When people talk about great dynasties across sport, the likes of the All Blacks, New England Patriots or the Golden State Warriors will more often than not come into conversation.
The thing that sets these teams apart from the rest is their ability to maintain high standards, a winning formula and strong culture across a number of years.
The key to this is evolution.
Teams that challenge for success across the years need to keep developing and test themselves in different ways to separate them from the chasing pack.
With a target on your back, and the opposition only improving, this is borne out of necessity in today’s dog-eat-dog sporting landscape.
On the club rugby front, the team that epitomises this most is Saracens.
Their dominance across both European and domestic competition in recent years has been nothing short of exceptional.
The North London side clinched a third European title in four seasons on Saturday after another impressive unbeaten campaign – adding to their triumphs in 2016 and 2017.
The reality is the elite sides stay at the top by not resting on their laurels.
Looking back on Sarries from earlier this decade, they were a side built on the principles of old English rugby – accurate set piece, strong forward pack and a stubborn ability to grind out win after win. It was the epitome of the Steve Borthwick era.
When Mark McCall took the reigns in 2009, Saracens employed a mastermind who has constantly improved the team and moved the bottom ten per cent of their performance into something more positive and consistent. He has essentially shaped the Men in Black into an unstoppable force.
They are a side now capable of winning a game in all areas of the pitch, with the introduction of the likes of Liam Williams (signed from Scarlets in 2017) and Alex Lozowski (signed from Wasps in 2016) now making them even more of a potent and dangerous attacking force.
In addition, McCall has built a team on solid foundations, and then made them untouched in every other area, with their defence, set-piece, workrate and fitness among the best around. At out-half, they have a player – Owen Farrell – who is consistently producing mammoth displays and getting the maximum out of the players around him.
An array of their stunning attributes were on show against Leinster at St. James’ Park on Saturday: their ability to come back from 10-0 down, their ability to turn the contest around and wrestle the momentum before half-time, and their brute power and accuracy to duly up the tempo late in the second half and continually improve as the contest wore on.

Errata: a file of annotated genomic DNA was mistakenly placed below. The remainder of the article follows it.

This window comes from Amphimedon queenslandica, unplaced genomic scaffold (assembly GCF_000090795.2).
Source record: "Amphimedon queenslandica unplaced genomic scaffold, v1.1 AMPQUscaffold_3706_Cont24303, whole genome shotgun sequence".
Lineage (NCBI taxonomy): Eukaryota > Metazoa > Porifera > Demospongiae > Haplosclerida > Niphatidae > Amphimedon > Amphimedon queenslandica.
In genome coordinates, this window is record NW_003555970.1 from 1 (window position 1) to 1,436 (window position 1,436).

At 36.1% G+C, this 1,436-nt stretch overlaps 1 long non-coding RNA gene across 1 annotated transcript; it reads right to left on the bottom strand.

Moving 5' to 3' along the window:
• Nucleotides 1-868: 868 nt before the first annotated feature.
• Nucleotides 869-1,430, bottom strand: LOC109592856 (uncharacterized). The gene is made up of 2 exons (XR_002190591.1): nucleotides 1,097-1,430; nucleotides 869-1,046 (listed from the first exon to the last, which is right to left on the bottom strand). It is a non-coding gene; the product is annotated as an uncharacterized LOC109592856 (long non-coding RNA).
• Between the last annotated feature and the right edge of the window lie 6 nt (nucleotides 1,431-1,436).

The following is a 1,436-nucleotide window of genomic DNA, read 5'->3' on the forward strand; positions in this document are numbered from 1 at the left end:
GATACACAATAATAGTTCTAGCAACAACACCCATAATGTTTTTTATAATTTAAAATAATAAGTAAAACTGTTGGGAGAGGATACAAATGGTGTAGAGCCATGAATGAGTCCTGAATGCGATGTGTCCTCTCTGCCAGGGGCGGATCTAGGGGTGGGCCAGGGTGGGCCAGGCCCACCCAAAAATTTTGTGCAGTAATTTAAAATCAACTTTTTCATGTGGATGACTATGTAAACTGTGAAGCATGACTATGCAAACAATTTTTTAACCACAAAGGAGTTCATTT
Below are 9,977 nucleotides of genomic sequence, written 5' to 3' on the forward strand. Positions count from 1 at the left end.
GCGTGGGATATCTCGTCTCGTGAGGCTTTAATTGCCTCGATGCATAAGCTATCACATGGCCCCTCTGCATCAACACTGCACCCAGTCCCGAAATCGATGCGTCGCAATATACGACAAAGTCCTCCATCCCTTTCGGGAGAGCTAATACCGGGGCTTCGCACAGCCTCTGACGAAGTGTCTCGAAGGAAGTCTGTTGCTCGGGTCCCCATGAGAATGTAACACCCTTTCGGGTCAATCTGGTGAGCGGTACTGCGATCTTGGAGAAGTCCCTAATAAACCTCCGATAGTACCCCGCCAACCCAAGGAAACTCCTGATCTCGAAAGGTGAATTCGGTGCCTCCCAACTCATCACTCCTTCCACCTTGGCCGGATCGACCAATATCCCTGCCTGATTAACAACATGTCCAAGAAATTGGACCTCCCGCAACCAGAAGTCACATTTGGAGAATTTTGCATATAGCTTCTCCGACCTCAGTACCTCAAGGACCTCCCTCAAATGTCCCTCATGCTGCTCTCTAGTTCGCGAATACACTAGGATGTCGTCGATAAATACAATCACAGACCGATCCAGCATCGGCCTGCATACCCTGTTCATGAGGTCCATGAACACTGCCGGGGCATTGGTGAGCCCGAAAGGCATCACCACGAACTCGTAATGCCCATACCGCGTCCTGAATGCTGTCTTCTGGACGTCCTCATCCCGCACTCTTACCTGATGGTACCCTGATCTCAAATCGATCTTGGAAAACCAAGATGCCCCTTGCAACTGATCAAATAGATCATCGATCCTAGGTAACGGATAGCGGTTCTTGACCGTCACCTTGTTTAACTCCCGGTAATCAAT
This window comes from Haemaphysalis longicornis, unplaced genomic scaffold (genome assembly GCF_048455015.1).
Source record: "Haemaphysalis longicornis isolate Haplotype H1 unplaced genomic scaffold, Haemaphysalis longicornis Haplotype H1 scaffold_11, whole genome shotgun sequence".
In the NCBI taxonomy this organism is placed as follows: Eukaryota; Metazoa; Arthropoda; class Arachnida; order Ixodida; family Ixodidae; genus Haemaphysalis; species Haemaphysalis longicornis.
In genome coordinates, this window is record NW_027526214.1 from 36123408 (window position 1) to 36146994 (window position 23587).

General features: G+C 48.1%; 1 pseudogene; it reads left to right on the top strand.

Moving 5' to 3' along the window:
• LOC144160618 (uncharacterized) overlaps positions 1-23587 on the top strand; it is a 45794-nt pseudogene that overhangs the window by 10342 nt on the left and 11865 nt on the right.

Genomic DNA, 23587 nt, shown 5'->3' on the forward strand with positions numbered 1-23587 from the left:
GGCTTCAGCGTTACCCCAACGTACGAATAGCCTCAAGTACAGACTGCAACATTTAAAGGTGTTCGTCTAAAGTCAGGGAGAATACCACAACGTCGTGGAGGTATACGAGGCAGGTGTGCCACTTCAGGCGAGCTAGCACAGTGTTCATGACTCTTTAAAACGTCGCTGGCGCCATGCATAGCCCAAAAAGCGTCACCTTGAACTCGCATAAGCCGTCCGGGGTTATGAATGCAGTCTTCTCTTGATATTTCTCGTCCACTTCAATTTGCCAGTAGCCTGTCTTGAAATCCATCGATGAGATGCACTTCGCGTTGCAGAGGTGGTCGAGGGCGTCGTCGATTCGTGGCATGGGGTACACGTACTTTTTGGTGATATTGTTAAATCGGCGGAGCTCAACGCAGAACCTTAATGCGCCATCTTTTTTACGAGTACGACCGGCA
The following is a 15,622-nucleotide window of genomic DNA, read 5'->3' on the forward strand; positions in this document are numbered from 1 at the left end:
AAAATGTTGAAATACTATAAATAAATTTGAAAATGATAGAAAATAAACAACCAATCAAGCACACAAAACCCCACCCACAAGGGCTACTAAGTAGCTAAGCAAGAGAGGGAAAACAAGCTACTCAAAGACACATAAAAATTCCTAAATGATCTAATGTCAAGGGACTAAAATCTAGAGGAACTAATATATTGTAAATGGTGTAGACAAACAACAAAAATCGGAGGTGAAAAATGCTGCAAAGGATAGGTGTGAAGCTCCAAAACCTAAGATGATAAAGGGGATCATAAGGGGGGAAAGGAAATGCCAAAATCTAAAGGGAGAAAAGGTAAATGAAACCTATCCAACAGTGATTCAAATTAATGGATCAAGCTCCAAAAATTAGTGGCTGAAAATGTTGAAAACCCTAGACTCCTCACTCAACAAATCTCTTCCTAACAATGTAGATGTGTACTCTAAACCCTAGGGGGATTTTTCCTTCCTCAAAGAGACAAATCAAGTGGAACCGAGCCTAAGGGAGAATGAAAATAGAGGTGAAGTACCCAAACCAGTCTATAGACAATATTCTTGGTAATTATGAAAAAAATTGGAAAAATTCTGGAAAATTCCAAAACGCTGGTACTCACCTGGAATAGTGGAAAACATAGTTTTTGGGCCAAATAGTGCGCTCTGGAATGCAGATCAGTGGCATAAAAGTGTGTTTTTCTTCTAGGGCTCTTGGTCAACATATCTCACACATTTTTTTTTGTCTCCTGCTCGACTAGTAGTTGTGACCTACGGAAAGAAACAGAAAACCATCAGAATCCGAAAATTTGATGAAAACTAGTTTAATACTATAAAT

While George Kruis (27 tackles), Maro Itoje (26 tackles), Jamie George (23 tackles) and Billy Vunipola (18 tackles) will milk the limelight for their impressive displays in the Champions Cup final, Brad Barritt (28 tackles) and European Player of the Year Alex Goode stood out consistently for the winners across their European campaign.
Barritt (33 in August) and Goode (31 last week) have been essential parts of the Saracens puzzle for over a decade.
And the next iteration of this side is already in the planning.
England star Elliot Daly will be added to that next season when he joins from Wasps. More class to be sprinkled across a world class squad already.
And with the Saracens second team playing Newcastle in the A-League final on Monday night, it suggests the strength in depth at Allianz Park is showing no signs of slowing down.
Scary really considering how flawless they are across every position.
A lot of the credit will undoubtedly go to the players but McCall and his coaching staff deserve immense praise for the game plan and inner belief instilled in the squad over time. They are unstoppable force and one of the most enjoyable teams to watch across any sport.
Saracens have sealed one half of the double and, with respect to Rob Baxter’s impressive Exeter, they are firm favourites to win the Gallagher Premiership before a ball is even kicked or passed in the semi-finals.
They will take a day or two off now before turning their attentions to the semi-finals on Saturday week where they will be bidding for a fourth title in five years.
For Saracens’ rivals, the hope may hope that at some point, they will hit their peak and start to decline. For now, though, there is absolutely no sign of this any time soon, especially with an average age of 27.5 years old from their 15 starting players.
Evolution never ends.
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